The progress we have seen in Nicaragua is part of the extraordinary story of the region as a whole -- a story of deepening democracy, continued economic reform and strengthened commitment to social progress.

The prevalence of democracy in the hemisphere today is unique worldwide. No other region of developing countries is committed to democracy as its "central priority" -- as was cited during the Summit. No other region has so many business leaders who understand that democracy is crucial to the stability that a good business climate demands. No other developing region has a regional organization (the Organization of American States) explicitly committed to democracy, is creating a network of non- governmental organizations with the aim of exchanging ideas and increasing public participation in policymaking, or is taking such strong initiatives against corruption and trans-national crime.

The development of coordinated strategies to eradicate poverty and protect the environment is another milestone of the region's progress. In the year since the Summit, there have already been some extraordinary achievements -- such as PAHO's program, launched with the participation of our First Lady Mrs. Clinton and led by Dr. George Allegier, to eliminate measles throughout the hemisphere, the hemispheric Partnership for Education Revitalization in the Americas (PERA), the America Healthnet being discussed at this conference, or last month's Ministerial Symposium co-hosted by Venezuela and the United States to promote efficient and environmentally safe energy development.

Another often overlooked achievement of the past year is the continuing strength of the region's commitment to the market. Latin America and the Caribbean reacted to the Mexican peso crisis by deepening reforms, not abandoning them, as would have been the reaction a decade ago. As a result, the region's economic fundamentals are growing stronger, with good prospect for strong growth for the rest of the decade, with falling inflation, and a much improved external account and ability to service foreign debt.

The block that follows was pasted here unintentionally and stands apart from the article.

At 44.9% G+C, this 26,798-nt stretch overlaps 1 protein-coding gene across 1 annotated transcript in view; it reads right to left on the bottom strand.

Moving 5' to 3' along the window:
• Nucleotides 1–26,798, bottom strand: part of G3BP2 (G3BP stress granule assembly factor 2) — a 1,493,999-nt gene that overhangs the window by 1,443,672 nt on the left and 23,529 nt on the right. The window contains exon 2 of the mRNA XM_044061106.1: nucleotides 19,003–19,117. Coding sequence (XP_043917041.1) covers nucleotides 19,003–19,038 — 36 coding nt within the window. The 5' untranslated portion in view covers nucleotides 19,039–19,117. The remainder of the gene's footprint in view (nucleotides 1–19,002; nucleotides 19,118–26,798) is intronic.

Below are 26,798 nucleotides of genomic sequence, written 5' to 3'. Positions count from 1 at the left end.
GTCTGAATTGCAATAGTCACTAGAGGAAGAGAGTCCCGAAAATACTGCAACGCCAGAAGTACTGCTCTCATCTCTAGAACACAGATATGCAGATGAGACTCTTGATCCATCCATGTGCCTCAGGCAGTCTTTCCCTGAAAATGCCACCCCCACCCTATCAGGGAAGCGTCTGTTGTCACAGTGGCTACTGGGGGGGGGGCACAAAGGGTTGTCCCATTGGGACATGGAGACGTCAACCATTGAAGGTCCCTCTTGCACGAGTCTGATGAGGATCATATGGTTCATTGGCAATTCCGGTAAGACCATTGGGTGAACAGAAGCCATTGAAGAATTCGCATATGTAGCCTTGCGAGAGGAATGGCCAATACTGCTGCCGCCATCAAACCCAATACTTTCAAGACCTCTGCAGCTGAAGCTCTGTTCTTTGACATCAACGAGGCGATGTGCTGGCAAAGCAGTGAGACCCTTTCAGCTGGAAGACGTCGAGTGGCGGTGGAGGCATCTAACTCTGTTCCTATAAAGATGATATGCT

The region's solid economic prospects, combined with the growing strength of democratic institutions, make Latin America and the Caribbean an excellent partner for the U.S. Our relations with Latin America are based on mutual benefits and mutual responsibilities.

President Clinton remains convinced that seeking closer economic ties throughout the hemisphere is in our deepest national interest. As Mack McLarty noted yesterday, this Administration remains determined to pursue this goal as an issue of prime importance to the U.S. which transcends domestic politics.

I began my remarks by noting the euphoria felt by so many of the Summit's observers and participants -- including of course our honored guest tonight -- as we attended last year's conference. I sense the mood this year to be entirely as positive, although somewhat quieter. Having begun a great enterprise, we are now engaged in its implementation, step by step down a long and occasionally bumpy road. But we are moving steadily forward. Most importantly we are moving together, in a joint effort among all the governments of this hemisphere, and among the public and private sectors.

No one can serve as a better example of the steadfastness, courage and vision which we need to achieve our hemispheric goals than Dona Violeta herself, whose spirited and compassionate leadership and her commitment to national reconciliation has made such a difference to her people and indeed to the hemisphere as a whole.

Ladies and gentlemen, I present the President of Nicaragua, Violeta Chamorro.